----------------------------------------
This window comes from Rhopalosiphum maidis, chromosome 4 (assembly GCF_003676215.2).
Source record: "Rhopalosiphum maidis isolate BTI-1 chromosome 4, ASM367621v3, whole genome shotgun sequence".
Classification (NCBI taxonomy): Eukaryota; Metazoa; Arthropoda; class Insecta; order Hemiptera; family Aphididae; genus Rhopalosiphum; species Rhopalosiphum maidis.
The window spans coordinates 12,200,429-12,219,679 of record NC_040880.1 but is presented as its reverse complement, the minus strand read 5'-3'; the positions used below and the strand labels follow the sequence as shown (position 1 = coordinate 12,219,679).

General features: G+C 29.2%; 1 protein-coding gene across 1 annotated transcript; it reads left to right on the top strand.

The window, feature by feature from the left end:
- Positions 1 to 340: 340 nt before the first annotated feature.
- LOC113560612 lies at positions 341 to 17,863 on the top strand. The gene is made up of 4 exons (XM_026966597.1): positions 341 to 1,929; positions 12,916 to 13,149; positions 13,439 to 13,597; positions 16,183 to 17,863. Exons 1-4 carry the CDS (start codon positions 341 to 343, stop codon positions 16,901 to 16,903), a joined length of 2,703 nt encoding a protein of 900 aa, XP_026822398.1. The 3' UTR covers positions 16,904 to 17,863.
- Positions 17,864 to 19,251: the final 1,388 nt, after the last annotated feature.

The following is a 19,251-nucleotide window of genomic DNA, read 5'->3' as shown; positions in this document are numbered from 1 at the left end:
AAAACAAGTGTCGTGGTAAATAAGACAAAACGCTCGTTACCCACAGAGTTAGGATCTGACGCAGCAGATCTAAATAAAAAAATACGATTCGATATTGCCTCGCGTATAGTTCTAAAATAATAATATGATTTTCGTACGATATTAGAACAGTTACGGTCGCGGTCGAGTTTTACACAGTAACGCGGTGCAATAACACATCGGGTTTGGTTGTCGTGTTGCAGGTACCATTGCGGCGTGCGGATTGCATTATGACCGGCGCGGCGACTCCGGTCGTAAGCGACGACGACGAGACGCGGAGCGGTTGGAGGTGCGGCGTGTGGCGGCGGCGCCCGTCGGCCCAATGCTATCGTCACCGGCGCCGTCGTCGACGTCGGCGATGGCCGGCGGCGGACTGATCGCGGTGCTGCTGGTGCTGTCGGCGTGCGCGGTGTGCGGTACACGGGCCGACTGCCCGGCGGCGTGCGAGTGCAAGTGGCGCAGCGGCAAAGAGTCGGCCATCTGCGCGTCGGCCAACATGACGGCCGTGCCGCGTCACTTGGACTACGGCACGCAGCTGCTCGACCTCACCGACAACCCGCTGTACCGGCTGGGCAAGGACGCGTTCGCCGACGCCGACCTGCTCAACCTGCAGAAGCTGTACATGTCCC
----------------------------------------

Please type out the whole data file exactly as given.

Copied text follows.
This window comes from Rhopalosiphum maidis, chromosome 4 (assembly GCF_003676215.2).
Source record: "Rhopalosiphum maidis isolate BTI-1 chromosome 4, ASM367621v3, whole genome shotgun sequence".
Classification (NCBI taxonomy): Eukaryota; Metazoa; Arthropoda; class Insecta; order Hemiptera; family Aphididae; genus Rhopalosiphum; species Rhopalosiphum maidis.
The window spans coordinates 12,200,429-12,219,679 of record NC_040880.1 but is presented as its reverse complement, the minus strand read 5'-3'; the positions used below and the strand labels follow the sequence as shown (position 1 = coordinate 12,219,679).

General features: G+C 29.2%; 1 protein-coding gene across 1 annotated transcript; it reads left to right on the top strand.

The window, feature by feature from the left end:
- Positions 1 to 340: 340 nt before the first annotated feature.
- LOC113560612 lies at positions 341 to 17,863 on the top strand. The gene is made up of 4 exons (XM_026966597.1): positions 341 to 1,929; positions 12,916 to 13,149; positions 13,439 to 13,597; positions 16,183 to 17,863. Exons 1-4 carry the CDS (start codon positions 341 to 343, stop codon positions 16,901 to 16,903), a joined length of 2,703 nt encoding a protein of 900 aa, XP_026822398.1. The 3' UTR covers positions 16,904 to 17,863.
- Positions 17,864 to 19,251: the final 1,388 nt, after the last annotated feature.

The following is a 19,251-nucleotide window of genomic DNA, read 5'->3' as shown; positions in this document are numbered from 1 at the left end:
AAAACAAGTGTCGTGGTAAATAAGACAAAACGCTCGTTACCCACAGAGTTAGGATCTGACGCAGCAGATCTAAATAAAAAAATACGATTCGATATTGCCTCGCGTATAGTTCTAAAATAATAATATGATTTTCGTACGATATTAGAACAGTTACGGTCGCGGTCGAGTTTTACACAGTAACGCGGTGCAATAACACATCGGGTTTGGTTGTCGTGTTGCAGGTACCATTGCGGCGTGCGGATTGCATTATGACCGGCGCGGCGACTCCGGTCGTAAGCGACGACGACGAGACGCGGAGCGGTTGGAGGTGCGGCGTGTGGCGGCGGCGCCCGTCGGCCCAATGCTATCGTCACCGGCGCCGTCGTCGACGTCGGCGATGGCCGGCGGCGGACTGATCGCGGTGCTGCTGGTGCTGTCGGCGTGCGCGGTGTGCGGTACACGGGCCGACTGCCCGGCGGCGTGCGAGTGCAAGTGGCGCAGCGGCAAAGAGTCGGCCATCTGCGCGTCGGCCAACATGACGGCCGTGCCGCGTCACTTGGACTACGGCACGCAGCTGCTCGACCTCACCGACAACCCGCTGTACCGGCTGGGCAAGGACGCGTTCGCCGACGCCGACCTGCTCAACCTGCAGAAGCTGTACATGTCCC